I’ve been seeing health blogs and YouTubers going crazy about dry brushing. So I had to find out if dry brushing was really that amazing? I became super interested after reading about the benefits. This made me want to dig a little deeper and learn more about dry brushing.
What is dry brushing? Well, it is the practice of brushing the skin with a dry brush in a pattern. This technique has been used in India for thousands of years to cure many diseases.
Dry brushing is said to have many cosmetic, internal health, and mental benefits. The most apparent benefit is skin exfoliation. Brushing the skin helps remove dead skin cells and unclogs one’s pores. Dry brushing MAY lower the appearance of cellulite. There is a bit of disagreement about just how true this possible benefit is, so take it with a grain of salt.
Concerning internal health, dry brushing can stimulate the lymphatic system. This will increase blood flow throughout the body and aid the body’s natural ability to detox. Lastly, dry brushing has been said to be a good stress reliever. Regular body massage and taking a moment for self-care will tend to do that.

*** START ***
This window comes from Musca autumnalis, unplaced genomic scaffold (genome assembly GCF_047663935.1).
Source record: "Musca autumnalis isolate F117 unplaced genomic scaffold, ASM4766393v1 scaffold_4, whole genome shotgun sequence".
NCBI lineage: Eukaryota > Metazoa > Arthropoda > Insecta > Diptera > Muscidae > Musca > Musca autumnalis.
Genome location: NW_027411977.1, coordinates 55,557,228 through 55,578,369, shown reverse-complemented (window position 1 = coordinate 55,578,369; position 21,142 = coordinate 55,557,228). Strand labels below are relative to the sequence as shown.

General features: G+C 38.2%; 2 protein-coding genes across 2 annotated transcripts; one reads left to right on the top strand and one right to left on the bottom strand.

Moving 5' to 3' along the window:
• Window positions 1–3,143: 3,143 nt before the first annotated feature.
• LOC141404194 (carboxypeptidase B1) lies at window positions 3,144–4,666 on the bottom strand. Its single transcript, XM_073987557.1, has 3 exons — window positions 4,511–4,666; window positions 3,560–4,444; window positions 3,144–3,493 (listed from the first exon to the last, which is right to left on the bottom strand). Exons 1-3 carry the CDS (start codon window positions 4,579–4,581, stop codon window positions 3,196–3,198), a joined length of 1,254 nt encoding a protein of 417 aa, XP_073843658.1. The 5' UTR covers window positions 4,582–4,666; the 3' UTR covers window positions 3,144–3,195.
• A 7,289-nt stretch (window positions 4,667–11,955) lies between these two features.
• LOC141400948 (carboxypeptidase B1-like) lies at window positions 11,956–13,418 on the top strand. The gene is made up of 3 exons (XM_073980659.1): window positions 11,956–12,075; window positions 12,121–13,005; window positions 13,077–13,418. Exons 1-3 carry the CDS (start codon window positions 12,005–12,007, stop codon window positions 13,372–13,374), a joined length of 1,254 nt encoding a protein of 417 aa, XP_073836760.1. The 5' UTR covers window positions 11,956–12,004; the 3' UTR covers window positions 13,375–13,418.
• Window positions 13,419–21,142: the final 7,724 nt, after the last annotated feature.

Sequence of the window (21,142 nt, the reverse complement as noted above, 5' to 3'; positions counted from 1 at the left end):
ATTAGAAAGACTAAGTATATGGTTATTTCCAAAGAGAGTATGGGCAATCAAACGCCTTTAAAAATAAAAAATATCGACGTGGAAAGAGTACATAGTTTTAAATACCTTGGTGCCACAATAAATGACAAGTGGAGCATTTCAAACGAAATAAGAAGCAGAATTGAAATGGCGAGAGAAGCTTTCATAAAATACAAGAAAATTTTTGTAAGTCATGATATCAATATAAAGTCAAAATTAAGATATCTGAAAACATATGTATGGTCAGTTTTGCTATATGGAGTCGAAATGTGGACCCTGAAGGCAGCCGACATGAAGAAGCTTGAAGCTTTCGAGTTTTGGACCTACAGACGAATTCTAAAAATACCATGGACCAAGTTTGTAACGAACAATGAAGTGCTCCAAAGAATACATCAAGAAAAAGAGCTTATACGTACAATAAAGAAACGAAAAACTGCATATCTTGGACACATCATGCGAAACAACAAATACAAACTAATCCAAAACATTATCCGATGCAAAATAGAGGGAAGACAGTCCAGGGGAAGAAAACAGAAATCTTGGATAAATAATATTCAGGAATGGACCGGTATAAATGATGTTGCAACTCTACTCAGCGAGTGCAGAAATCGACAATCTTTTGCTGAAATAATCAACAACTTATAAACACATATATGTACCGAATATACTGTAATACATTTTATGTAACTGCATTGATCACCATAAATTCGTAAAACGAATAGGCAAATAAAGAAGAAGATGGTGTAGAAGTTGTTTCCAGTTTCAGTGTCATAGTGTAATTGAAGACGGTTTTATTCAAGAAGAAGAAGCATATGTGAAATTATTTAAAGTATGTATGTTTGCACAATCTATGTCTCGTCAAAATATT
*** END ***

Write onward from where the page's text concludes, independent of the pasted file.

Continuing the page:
Let’s start with picking the right brush. You’re not trying to scratch or hurt the skin, so look for a brush with softer bristles to start out. The bristles should be made of a natural material. A long handle will help you reach your back. Be sure to keep the brush clean as you are removing dead skin cell and dirt with this brush. When is the best time to brush? According to The Healthy Home Economist, “The best time of day to dry brush the skin is in the morning before a shower or bath. Bathing after brushing is important so that the dead skin and toxins released by the dry massage can be rinsed away.”
There are plenty of maps to follow on Pinterest if you’re unsure of what patterns to brush in. I like this one. Just remember to brush toward your core. Don’t try and rake your skin off. Use smooth, soft strokes. Avoid damaged or broken skin. If you experience redness or pain, you may be using too much pressure. If lowering the amount of pressure used doesn’t help, your brush bristles may be too hard. It’s up to you to decide how often to dry brush. It can be daily or just a few times a week. Find what works for you.